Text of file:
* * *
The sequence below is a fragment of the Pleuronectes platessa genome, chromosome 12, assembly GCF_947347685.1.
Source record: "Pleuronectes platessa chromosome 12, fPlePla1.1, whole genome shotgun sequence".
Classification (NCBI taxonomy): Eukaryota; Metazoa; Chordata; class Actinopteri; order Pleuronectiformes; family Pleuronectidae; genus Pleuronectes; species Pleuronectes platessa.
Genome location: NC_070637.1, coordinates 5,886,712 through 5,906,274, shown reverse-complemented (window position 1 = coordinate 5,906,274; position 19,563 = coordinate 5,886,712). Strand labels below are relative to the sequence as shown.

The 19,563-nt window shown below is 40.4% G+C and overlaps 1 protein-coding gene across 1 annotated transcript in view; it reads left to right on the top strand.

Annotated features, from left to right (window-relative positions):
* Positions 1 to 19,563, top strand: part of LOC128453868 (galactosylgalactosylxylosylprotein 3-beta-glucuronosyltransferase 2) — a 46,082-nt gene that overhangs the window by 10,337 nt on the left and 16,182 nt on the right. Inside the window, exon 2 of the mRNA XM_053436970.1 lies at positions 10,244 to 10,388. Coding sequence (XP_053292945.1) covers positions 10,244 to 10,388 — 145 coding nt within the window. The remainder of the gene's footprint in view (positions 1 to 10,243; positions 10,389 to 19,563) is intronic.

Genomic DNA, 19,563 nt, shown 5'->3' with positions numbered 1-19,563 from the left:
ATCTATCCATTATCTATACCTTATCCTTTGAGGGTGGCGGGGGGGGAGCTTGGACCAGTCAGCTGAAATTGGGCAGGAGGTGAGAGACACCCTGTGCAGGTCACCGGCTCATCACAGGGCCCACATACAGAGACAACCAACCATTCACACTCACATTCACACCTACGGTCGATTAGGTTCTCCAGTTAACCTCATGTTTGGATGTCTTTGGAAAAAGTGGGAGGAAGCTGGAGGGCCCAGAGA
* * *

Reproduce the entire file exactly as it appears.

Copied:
The sequence below is a fragment of the Pleuronectes platessa genome, chromosome 12, assembly GCF_947347685.1.
Source record: "Pleuronectes platessa chromosome 12, fPlePla1.1, whole genome shotgun sequence".
Classification (NCBI taxonomy): Eukaryota; Metazoa; Chordata; class Actinopteri; order Pleuronectiformes; family Pleuronectidae; genus Pleuronectes; species Pleuronectes platessa.
Genome location: NC_070637.1, coordinates 5,886,712 through 5,906,274, shown reverse-complemented (window position 1 = coordinate 5,906,274; position 19,563 = coordinate 5,886,712). Strand labels below are relative to the sequence as shown.

The 19,563-nt window shown below is 40.4% G+C and overlaps 1 protein-coding gene across 1 annotated transcript in view; it reads left to right on the top strand.

Annotated features, from left to right (window-relative positions):
* Positions 1 to 19,563, top strand: part of LOC128453868 (galactosylgalactosylxylosylprotein 3-beta-glucuronosyltransferase 2) — a 46,082-nt gene that overhangs the window by 10,337 nt on the left and 16,182 nt on the right. Inside the window, exon 2 of the mRNA XM_053436970.1 lies at positions 10,244 to 10,388. Coding sequence (XP_053292945.1) covers positions 10,244 to 10,388 — 145 coding nt within the window. The remainder of the gene's footprint in view (positions 1 to 10,243; positions 10,389 to 19,563) is intronic.

Genomic DNA, 19,563 nt, shown 5'->3' with positions numbered 1-19,563 from the left:
ATCTATCCATTATCTATACCTTATCCTTTGAGGGTGGCGGGGGGGGAGCTTGGACCAGTCAGCTGAAATTGGGCAGGAGGTGAGAGACACCCTGTGCAGGTCACCGGCTCATCACAGGGCCCACATACAGAGACAACCAACCATTCACACTCACATTCACACCTACGGTCGATTAGGTTCTCCAGTTAACCTCATGTTTGGATGTCTTTGGAAAAAGTGGGAGGAAGCTGGAGGGCCCAGAGA